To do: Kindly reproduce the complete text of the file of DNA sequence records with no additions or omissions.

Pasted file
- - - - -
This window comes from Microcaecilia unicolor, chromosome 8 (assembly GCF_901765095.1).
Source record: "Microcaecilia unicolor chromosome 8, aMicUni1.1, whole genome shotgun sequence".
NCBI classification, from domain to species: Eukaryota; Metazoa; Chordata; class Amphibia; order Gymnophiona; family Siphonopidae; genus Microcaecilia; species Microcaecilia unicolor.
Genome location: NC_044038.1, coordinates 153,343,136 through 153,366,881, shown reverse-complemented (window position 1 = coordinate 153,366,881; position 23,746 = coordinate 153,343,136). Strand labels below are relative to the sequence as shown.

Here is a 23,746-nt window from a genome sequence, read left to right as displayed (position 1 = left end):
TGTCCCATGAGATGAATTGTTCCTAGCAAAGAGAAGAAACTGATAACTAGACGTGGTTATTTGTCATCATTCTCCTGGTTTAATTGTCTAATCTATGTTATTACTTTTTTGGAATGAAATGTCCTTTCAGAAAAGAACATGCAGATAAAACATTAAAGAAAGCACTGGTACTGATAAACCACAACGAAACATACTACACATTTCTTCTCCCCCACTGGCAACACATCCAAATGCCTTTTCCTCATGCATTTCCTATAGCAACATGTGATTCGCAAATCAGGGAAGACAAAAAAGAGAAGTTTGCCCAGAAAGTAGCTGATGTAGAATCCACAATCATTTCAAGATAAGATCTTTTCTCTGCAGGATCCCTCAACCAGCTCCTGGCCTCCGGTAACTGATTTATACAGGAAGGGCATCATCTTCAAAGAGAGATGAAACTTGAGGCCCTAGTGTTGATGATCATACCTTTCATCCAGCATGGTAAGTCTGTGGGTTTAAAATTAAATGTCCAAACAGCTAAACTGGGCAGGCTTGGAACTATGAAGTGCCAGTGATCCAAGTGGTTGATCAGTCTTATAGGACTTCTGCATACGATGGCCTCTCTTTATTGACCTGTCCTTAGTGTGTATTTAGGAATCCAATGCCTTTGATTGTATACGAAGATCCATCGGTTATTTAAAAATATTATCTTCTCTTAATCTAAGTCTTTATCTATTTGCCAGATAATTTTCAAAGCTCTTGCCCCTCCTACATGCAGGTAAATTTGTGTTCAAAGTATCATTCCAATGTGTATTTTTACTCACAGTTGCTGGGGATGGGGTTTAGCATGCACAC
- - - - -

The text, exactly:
This window comes from Microcaecilia unicolor, chromosome 8 (assembly GCF_901765095.1).
Source record: "Microcaecilia unicolor chromosome 8, aMicUni1.1, whole genome shotgun sequence".
NCBI classification, from domain to species: Eukaryota; Metazoa; Chordata; class Amphibia; order Gymnophiona; family Siphonopidae; genus Microcaecilia; species Microcaecilia unicolor.
Genome location: NC_044038.1, coordinates 153,343,136 through 153,366,881, shown reverse-complemented (window position 1 = coordinate 153,366,881; position 23,746 = coordinate 153,343,136). Strand labels below are relative to the sequence as shown.

Here is a 23,746-nt window from a genome sequence, read left to right as displayed (position 1 = left end):
TGTCCCATGAGATGAATTGTTCCTAGCAAAGAGAAGAAACTGATAACTAGACGTGGTTATTTGTCATCATTCTCCTGGTTTAATTGTCTAATCTATGTTATTACTTTTTTGGAATGAAATGTCCTTTCAGAAAAGAACATGCAGATAAAACATTAAAGAAAGCACTGGTACTGATAAACCACAACGAAACATACTACACATTTCTTCTCCCCCACTGGCAACACATCCAAATGCCTTTTCCTCATGCATTTCCTATAGCAACATGTGATTCGCAAATCAGGGAAGACAAAAAAGAGAAGTTTGCCCAGAAAGTAGCTGATGTAGAATCCACAATCATTTCAAGATAAGATCTTTTCTCTGCAGGATCCCTCAACCAGCTCCTGGCCTCCGGTAACTGATTTATACAGGAAGGGCATCATCTTCAAAGAGAGATGAAACTTGAGGCCCTAGTGTTGATGATCATACCTTTCATCCAGCATGGTAAGTCTGTGGGTTTAAAATTAAATGTCCAAACAGCTAAACTGGGCAGGCTTGGAACTATGAAGTGCCAGTGATCCAAGTGGTTGATCAGTCTTATAGGACTTCTGCATACGATGGCCTCTCTTTATTGACCTGTCCTTAGTGTGTATTTAGGAATCCAATGCCTTTGATTGTATACGAAGATCCATCGGTTATTTAAAAATATTATCTTCTCTTAATCTAAGTCTTTATCTATTTGCCAGATAATTTTCAAAGCTCTTGCCCCTCCTACATGCAGGTAAATTTGTGTTCAAAGTATCATTCCAATGTGTATTTTTACTCACAGTTGCTGGGGATGGGGTTTAGCATGCACAC